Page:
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The Xpert MTB/RIF test (Cepheid, Sunnyvale, CA, USA) can detect tuberculosis and its multidrug-resistant form with very high sensitivity and specificity in controlled studies, but no performance data exist from district and subdistrict health facilities in tuberculosis-endemic countries. We aimed to assess operational feasibility, accuracy, and effectiveness of implementation in such settings.
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Rapid diagnosis of tuberculosis with the Xpert MTB/RIF assay in high burden countries: a cost-effectiveness analysis.
PLoS Med.
PUBLISHED: 04-07-2011
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Xpert MTB/RIF (Xpert) is a promising new rapid diagnostic technology for tuberculosis (TB) that has characteristics that suggest large-scale roll-out. However, because the test is expensive, there are concerns among TB program managers and policy makers regarding its affordability for low- and middle-income settings.
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Robustness of a loop-mediated isothermal amplification reaction for diagnostic applications.
FEMS Immunol. Med. Microbiol.
PUBLISHED: 03-16-2011
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We evaluated the robustness of loop-mediated isothermal amplification (LAMP) of DNA for bacterial diagnostic applications. Salmonella enterica serovar Typhi was used as the target organism and compared with a real-time quantitative PCR (qPCR) for testing assay performance and reproducibly, as well as the impact of pH and temperature stability. This isothermal amplification method appeared to be particularly robust across 2 pH units (7.3-9.3) and temperature values (57-67 °C). The detection limit was comparable to that observed using optimized home-brew qPCR assays. The specificity of the amplification reaction remained high even at temperatures markedly different from the optimal one. Exposing reagents to the ambient temperature during the preparation of the reaction mixture as well as prolonging times for preparing the amplification reaction did not yield false-positive results. LAMP remained sensitive and specific despite the addition of untreated biological fluids such as stool or urine that commonly inhibit PCR amplification. Whereas the detection of microorganisms from whole blood or a blood-culture medium typically requires extensive sample purification and removal of inhibitors, LAMP amplification remained more sensitive than conventional qPCR when omitting such preparatory steps. Our results demonstrate that LAMP is not only easy to use, but is also a very robust, innovative and powerful molecular diagnostic method for both industrialized and developing countries.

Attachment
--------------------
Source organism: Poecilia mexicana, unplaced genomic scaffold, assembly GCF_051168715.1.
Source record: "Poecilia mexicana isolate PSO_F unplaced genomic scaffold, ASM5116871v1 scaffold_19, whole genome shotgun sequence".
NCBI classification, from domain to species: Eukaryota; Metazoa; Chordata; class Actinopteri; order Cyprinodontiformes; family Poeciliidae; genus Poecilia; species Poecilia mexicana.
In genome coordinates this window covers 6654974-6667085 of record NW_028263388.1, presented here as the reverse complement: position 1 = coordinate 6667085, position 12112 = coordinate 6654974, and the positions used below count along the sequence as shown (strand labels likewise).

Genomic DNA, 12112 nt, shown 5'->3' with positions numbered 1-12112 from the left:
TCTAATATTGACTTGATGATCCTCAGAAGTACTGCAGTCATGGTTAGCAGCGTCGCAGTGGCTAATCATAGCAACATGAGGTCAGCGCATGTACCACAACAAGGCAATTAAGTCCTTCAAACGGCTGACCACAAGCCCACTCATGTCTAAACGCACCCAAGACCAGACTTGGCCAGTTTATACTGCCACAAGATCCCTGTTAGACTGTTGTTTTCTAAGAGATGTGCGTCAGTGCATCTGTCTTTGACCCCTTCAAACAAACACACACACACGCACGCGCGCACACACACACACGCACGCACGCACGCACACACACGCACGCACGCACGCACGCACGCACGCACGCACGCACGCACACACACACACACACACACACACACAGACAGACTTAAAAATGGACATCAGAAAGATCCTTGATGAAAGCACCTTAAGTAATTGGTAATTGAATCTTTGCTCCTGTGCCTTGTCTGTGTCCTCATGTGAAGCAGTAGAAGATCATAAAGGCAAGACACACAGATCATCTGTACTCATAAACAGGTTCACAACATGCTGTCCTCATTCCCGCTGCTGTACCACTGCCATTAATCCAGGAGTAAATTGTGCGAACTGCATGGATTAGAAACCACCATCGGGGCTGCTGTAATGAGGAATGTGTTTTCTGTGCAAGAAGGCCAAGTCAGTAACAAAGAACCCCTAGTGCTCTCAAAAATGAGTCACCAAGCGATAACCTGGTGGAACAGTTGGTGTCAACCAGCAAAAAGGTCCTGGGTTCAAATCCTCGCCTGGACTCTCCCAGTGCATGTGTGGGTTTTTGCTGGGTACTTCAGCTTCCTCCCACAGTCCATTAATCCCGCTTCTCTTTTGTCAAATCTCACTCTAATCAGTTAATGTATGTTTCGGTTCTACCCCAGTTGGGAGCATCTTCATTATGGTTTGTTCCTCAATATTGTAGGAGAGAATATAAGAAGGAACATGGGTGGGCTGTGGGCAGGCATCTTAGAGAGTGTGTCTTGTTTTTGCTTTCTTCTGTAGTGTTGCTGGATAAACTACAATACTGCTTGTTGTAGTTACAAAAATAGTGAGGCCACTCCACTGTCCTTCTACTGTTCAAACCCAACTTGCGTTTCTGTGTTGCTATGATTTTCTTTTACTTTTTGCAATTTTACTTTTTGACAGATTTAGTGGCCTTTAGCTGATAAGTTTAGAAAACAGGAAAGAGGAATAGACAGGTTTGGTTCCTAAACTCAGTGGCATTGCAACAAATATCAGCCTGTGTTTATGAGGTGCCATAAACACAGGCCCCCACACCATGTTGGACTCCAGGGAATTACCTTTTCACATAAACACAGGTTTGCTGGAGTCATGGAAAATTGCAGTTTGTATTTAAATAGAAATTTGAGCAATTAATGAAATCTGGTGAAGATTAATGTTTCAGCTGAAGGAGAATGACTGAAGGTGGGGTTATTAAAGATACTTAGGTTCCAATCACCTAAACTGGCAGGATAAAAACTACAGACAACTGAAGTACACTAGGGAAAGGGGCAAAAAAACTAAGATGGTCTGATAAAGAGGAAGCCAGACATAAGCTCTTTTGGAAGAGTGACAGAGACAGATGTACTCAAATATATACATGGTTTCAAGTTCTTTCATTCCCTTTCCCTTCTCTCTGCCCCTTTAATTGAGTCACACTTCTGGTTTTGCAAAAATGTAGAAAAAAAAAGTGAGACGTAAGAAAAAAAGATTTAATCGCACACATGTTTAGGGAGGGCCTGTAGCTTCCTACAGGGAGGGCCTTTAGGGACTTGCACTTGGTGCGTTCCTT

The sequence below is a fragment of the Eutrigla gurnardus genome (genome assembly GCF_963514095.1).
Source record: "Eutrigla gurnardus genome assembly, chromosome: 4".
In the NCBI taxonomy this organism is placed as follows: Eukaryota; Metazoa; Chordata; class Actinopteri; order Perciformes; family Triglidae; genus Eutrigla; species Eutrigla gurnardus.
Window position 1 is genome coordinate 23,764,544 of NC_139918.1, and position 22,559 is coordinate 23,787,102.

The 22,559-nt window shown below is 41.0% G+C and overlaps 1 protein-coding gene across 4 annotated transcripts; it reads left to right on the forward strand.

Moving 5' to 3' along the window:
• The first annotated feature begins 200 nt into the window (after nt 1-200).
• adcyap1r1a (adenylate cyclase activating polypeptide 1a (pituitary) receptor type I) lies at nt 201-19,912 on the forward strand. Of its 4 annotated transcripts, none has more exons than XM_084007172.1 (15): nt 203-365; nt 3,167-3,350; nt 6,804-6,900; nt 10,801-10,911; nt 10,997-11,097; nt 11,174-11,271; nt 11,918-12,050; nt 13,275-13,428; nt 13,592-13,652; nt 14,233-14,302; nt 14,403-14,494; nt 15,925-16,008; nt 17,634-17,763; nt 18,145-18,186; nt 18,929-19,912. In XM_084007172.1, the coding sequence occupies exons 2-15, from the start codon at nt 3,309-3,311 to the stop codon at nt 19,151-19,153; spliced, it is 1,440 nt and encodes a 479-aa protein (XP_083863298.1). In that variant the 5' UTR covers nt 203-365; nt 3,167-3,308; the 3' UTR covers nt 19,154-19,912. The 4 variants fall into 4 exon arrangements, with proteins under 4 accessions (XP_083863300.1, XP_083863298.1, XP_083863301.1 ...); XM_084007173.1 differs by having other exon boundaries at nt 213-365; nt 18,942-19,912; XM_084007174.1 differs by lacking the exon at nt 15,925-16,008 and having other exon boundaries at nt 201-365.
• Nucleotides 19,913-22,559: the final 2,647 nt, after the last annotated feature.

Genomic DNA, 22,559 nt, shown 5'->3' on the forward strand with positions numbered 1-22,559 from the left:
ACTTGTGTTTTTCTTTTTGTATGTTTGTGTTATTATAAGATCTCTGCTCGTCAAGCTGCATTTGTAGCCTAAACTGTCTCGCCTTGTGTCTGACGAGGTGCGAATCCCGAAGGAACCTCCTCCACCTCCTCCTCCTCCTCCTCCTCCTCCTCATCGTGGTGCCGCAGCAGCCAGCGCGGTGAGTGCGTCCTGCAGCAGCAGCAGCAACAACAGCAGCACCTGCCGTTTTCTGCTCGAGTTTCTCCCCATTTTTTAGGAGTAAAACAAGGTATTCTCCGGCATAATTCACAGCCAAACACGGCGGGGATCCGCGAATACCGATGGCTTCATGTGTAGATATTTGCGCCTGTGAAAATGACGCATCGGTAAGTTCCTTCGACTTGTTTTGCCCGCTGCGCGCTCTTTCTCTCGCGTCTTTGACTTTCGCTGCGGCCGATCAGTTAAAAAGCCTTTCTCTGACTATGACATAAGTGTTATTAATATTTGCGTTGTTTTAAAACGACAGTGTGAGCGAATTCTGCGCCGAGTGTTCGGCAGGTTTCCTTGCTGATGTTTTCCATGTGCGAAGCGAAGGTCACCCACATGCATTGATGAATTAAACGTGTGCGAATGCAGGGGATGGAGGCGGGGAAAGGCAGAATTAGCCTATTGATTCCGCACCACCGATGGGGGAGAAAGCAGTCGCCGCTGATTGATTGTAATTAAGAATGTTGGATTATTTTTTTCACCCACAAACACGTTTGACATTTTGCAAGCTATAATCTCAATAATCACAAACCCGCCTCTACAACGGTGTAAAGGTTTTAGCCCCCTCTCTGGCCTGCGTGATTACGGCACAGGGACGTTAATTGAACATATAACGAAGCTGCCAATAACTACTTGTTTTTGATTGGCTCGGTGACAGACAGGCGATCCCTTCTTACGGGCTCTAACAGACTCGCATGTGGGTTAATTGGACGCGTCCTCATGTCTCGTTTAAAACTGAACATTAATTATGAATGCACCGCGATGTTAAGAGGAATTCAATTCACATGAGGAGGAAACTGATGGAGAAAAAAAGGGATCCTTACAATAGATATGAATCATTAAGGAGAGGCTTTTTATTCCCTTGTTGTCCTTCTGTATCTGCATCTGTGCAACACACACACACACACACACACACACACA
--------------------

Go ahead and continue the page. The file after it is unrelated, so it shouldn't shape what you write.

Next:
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Rapid and accurate detection of Mycobacterium tuberculosis in sputum samples by Cepheid Xpert MTB/RIF assay--a clinical validation study.
PLoS ONE
PUBLISHED: 03-05-2011